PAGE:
Sens. Sound Privacy Alarm On Google's Virus Screening Site

By Ben Kochman
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Law360 (March 18, 2020, 9:55 PM EDT) -- Five senior Democratic senators raised concerns Wednesday over whether a new coronavirus screening website set up by a Google subsidiary adequately protects users' data from hackers, or includes a promise not to use the data for targeted advertising.

In letters sent to the Trump administration and to Google's CEO Sundar Pichai, senators Bob Menendez, D-N.J., Sherrod Brown, D-Ohio, Cory Booker, D-N.J., Kamala Harris, D-Calif., and Richard Blumenthal, D-Conn. questioned whether the White House had fully considered the privacy and cybersecurity risks stemming from the screening service launched Monday in the San Francisco Bay area by Verily, the life sciences company owned by Google's parent company Alphabet Inc.

The pilot version of the website, which is currently active only in Santa Clara and San Mateo counties, allows users who have a Google account to fill out a questionnaire to determine whether they qualify for a test for the virus known as COVID-19. 

The senators wrote that while they "appreciated" the administration's efforts to use Google's technology to help Americans determine whether they qualify for a test, they were concerned that Google could later use that data in ways that users did not expect, or find itself a victim of a cyberattack.

"There are numerous privacy concerns about such an endeavor, including: whether people will be required to sign waivers forfeiting their privacy and personal data in order to access the questionnaire; whether Google or any of its subsidiaries will be prohibited from using data received through the website for commercial purposes; and whether Google and any of its subsidiaries will be prohibited from selling any data collected through the website to a third-party," the senators wrote in their letter to Pichai.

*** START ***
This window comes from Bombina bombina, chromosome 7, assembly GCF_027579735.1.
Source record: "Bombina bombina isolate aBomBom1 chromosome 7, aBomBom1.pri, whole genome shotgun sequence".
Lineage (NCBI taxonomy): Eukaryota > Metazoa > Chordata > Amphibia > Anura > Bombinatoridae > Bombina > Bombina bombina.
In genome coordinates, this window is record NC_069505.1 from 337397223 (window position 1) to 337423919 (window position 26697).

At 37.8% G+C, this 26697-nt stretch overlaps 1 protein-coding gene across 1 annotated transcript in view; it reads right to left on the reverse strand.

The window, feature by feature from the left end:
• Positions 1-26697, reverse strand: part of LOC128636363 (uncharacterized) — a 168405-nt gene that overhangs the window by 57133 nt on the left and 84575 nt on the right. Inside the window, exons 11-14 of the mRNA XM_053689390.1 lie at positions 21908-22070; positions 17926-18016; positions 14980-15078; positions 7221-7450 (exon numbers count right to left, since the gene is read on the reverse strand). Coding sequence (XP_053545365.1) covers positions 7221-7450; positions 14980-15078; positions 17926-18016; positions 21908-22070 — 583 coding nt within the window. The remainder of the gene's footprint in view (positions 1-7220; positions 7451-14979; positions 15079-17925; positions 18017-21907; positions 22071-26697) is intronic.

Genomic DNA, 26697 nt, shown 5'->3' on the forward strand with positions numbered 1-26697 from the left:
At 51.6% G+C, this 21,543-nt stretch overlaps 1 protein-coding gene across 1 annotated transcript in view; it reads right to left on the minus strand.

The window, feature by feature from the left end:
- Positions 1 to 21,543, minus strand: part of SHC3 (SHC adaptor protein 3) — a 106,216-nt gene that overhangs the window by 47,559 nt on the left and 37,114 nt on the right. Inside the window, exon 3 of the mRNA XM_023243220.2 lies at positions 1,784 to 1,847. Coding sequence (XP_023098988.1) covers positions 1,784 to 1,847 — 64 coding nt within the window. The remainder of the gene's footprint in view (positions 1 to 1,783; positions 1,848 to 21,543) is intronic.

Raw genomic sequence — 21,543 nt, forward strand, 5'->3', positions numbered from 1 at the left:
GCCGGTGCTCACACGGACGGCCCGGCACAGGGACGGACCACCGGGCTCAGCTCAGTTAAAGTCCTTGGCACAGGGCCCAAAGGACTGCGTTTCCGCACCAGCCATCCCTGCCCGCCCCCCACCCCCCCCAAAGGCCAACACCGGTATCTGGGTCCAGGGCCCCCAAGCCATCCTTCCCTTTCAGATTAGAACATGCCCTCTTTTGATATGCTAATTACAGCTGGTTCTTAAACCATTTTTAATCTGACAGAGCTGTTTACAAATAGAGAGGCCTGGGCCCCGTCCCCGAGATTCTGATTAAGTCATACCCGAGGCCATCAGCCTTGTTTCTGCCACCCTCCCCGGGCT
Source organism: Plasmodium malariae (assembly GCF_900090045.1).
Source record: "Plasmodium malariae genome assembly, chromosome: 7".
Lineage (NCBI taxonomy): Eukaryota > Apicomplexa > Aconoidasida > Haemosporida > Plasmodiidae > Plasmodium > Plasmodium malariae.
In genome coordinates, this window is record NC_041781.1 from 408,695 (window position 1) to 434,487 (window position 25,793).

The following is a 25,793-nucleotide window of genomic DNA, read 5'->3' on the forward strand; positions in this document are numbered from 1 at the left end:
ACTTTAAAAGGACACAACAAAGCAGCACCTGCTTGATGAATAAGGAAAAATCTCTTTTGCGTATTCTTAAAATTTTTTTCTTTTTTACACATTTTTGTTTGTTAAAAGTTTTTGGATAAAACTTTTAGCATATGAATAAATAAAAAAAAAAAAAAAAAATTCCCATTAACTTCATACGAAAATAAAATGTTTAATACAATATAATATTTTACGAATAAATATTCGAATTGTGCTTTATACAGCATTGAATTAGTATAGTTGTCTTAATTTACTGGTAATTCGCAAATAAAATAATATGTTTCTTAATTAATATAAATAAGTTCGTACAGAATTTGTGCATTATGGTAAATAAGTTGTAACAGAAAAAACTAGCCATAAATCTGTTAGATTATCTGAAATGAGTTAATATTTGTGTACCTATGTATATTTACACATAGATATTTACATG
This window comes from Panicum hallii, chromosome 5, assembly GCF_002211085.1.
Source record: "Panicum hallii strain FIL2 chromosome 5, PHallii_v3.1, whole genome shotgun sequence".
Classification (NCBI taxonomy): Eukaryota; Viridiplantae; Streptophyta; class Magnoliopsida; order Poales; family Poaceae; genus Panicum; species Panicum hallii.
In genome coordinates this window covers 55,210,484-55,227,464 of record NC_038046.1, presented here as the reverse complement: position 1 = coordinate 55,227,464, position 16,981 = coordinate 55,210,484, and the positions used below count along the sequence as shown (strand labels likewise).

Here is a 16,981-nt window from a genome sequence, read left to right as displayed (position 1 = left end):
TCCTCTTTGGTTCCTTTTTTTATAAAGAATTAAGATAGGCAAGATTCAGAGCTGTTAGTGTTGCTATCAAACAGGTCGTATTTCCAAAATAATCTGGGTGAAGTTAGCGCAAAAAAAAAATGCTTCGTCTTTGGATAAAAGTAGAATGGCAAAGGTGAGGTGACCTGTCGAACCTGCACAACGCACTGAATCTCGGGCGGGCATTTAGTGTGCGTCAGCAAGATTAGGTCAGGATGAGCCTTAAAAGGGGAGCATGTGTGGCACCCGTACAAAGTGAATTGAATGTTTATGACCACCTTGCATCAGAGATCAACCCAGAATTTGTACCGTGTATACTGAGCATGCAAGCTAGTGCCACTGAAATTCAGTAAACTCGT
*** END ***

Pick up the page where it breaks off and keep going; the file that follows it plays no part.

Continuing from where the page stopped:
"If Google and its subsidiaries fail to establish sufficient privacy safeguards, Americans who use the site will be more susceptible to identity theft, negative credit decisions, and employment discrimination," the senators added.

The senators said that they were particularly concerned with Google's involvement in the program given the tech giant's apparent hunger for health data that it has shown in the past. In November, the U.S. Department of Health and Human Services said that it was investigating Google's collaboration with hospital giant Ascension, which purportedly allowed the powerful tech company to gather health data on millions of Americans without their knowledge.

In the letters, the senators ask Pichai and Vice President Mike Pence's office to respond to a list of questions about the screening site by March 30.

Google did not immediately respond Wednesday to a request for comment, but Verily wrote in a blog post that it was storing the data from the pilot program in "advanced systems with security and privacy protocols" and was complying with U.S. privacy law, including California's Consumer Privacy Act.

Verily stressed in the blog post that it was a separate company from Google, and said that it did not combine the data collected from its website with a user's Google account. Verily is asking questionnaire participants to provide a Google account "for authentication purposes" and to allow the site to contact users during the screening and testing process, the company said in the blog post.

The White House did not immediately respond Wednesday to a request for comment.

--Editing by Emily Kokoll.

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